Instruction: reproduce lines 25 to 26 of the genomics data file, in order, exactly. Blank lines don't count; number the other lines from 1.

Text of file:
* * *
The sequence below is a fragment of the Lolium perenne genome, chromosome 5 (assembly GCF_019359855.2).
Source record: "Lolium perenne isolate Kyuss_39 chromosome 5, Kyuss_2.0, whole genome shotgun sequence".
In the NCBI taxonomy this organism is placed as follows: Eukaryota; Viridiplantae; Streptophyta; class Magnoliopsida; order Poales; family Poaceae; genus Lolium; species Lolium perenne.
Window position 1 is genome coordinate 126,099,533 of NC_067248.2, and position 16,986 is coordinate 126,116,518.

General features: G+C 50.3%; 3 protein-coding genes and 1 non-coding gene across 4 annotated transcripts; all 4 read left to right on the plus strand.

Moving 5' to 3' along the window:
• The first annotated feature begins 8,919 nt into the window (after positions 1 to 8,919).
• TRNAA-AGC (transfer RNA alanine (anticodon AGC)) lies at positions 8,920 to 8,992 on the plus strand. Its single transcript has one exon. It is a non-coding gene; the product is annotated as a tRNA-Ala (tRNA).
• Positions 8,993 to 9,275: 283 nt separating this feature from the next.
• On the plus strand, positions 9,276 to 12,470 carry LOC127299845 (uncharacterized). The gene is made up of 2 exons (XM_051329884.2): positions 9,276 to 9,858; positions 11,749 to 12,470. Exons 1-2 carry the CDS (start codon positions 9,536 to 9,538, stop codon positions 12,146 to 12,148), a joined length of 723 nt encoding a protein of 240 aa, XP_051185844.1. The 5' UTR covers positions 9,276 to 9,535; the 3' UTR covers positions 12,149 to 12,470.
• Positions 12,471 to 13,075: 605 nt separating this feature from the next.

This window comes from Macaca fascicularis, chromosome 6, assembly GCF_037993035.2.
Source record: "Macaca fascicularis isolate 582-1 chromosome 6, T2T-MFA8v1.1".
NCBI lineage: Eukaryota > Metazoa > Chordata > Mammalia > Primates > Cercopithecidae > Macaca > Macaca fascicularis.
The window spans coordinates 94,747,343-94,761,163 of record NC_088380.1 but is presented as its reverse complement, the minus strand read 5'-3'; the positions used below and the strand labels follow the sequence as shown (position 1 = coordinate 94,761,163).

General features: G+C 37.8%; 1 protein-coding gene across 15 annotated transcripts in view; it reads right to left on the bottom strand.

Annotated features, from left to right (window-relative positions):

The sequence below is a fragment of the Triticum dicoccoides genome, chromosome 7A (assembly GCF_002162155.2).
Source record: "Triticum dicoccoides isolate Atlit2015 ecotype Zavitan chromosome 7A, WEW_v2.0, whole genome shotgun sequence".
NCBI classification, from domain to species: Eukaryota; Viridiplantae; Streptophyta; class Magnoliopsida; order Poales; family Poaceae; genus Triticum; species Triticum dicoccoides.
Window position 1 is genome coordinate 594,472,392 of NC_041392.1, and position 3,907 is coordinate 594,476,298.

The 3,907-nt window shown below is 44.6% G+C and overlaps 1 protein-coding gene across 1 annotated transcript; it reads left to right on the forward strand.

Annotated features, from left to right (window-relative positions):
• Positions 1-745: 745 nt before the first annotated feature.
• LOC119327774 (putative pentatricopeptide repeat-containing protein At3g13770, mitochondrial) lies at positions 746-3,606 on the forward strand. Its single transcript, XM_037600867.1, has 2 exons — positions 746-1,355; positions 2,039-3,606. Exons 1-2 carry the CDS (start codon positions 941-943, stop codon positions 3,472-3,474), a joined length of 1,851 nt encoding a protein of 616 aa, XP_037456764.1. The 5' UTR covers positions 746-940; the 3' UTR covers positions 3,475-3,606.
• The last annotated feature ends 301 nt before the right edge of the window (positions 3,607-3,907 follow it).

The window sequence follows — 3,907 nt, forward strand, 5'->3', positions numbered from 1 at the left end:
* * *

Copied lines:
• LOC119327774 (putative pentatricopeptide repeat-containing protein At3g13770, mitochondrial) lies at positions 746-3,606 on the forward strand. Its single transcript, XM_037600867.1, has 2 exons — positions 746-1,355; positions 2,039-3,606. Exons 1-2 carry the CDS (start codon positions 941-943, stop codon positions 3,472-3,474), a joined length of 1,851 nt encoding a protein of 616 aa, XP_037456764.1. The 5' UTR covers positions 746-940; the 3' UTR covers positions 3,475-3,606.
• The last annotated feature ends 301 nt before the right edge of the window (positions 3,607-3,907 follow it).